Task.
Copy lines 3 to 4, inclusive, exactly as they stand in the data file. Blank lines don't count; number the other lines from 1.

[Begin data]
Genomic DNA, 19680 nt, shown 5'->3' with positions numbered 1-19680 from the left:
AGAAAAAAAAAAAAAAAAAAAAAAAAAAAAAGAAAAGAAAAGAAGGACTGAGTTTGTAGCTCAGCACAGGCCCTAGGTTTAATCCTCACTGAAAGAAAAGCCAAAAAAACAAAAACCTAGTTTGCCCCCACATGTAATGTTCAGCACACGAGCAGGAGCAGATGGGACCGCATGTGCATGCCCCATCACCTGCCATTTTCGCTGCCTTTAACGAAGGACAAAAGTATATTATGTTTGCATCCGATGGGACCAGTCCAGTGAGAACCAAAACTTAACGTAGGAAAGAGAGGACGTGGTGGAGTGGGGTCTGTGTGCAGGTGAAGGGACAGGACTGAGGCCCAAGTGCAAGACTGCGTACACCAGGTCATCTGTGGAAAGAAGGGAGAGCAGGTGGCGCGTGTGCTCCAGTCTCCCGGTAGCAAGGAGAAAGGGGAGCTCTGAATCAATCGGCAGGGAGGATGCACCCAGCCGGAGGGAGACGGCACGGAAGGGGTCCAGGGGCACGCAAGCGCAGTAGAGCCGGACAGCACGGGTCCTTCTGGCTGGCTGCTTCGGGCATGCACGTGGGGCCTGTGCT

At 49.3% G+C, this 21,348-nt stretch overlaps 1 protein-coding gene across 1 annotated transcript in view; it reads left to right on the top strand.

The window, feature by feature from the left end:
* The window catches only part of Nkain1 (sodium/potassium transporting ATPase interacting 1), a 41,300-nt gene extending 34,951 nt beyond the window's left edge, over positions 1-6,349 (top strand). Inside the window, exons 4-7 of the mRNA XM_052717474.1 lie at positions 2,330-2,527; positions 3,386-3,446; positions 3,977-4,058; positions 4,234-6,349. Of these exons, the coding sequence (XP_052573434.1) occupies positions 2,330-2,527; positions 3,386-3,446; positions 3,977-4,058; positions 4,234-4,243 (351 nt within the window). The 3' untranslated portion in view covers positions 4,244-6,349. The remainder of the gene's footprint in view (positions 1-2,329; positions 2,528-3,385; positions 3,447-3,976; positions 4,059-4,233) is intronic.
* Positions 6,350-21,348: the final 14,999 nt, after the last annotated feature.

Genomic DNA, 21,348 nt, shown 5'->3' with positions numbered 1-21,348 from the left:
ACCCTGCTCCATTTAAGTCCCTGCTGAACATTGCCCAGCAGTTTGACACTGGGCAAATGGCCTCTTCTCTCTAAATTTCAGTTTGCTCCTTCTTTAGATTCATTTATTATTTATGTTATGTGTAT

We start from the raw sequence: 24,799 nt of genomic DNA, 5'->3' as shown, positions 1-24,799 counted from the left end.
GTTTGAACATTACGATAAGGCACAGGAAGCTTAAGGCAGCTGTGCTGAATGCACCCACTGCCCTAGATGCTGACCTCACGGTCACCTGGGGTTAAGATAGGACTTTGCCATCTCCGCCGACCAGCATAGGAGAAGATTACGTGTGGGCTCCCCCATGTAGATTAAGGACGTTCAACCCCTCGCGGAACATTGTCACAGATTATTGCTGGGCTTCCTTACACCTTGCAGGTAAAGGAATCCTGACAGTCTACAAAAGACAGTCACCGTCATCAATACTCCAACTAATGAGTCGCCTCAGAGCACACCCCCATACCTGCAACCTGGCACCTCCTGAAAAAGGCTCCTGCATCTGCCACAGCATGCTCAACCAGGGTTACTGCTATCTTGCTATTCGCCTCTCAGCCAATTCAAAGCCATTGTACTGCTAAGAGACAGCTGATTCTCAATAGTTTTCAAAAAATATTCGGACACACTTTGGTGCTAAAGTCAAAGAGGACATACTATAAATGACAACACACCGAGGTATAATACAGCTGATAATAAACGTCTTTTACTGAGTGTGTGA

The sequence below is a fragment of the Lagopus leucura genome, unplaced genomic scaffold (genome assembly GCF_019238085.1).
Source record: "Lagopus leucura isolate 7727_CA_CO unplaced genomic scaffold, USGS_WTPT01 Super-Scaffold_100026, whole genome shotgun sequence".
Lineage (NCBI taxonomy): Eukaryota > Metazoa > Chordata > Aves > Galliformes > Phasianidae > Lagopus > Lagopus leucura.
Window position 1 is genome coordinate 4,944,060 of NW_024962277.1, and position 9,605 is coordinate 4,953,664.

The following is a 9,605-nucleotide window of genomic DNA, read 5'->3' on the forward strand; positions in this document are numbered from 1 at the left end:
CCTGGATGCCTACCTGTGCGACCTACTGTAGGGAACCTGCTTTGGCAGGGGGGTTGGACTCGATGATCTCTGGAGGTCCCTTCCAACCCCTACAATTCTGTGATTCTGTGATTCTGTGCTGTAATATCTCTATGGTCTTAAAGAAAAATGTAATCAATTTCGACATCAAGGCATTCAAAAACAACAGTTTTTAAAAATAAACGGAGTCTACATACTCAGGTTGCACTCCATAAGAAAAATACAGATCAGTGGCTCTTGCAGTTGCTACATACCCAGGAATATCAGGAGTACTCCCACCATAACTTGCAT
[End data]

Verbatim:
At 49.3% G+C, this 21,348-nt stretch overlaps 1 protein-coding gene across 1 annotated transcript in view; it reads left to right on the top strand.

The window, feature by feature from the left end: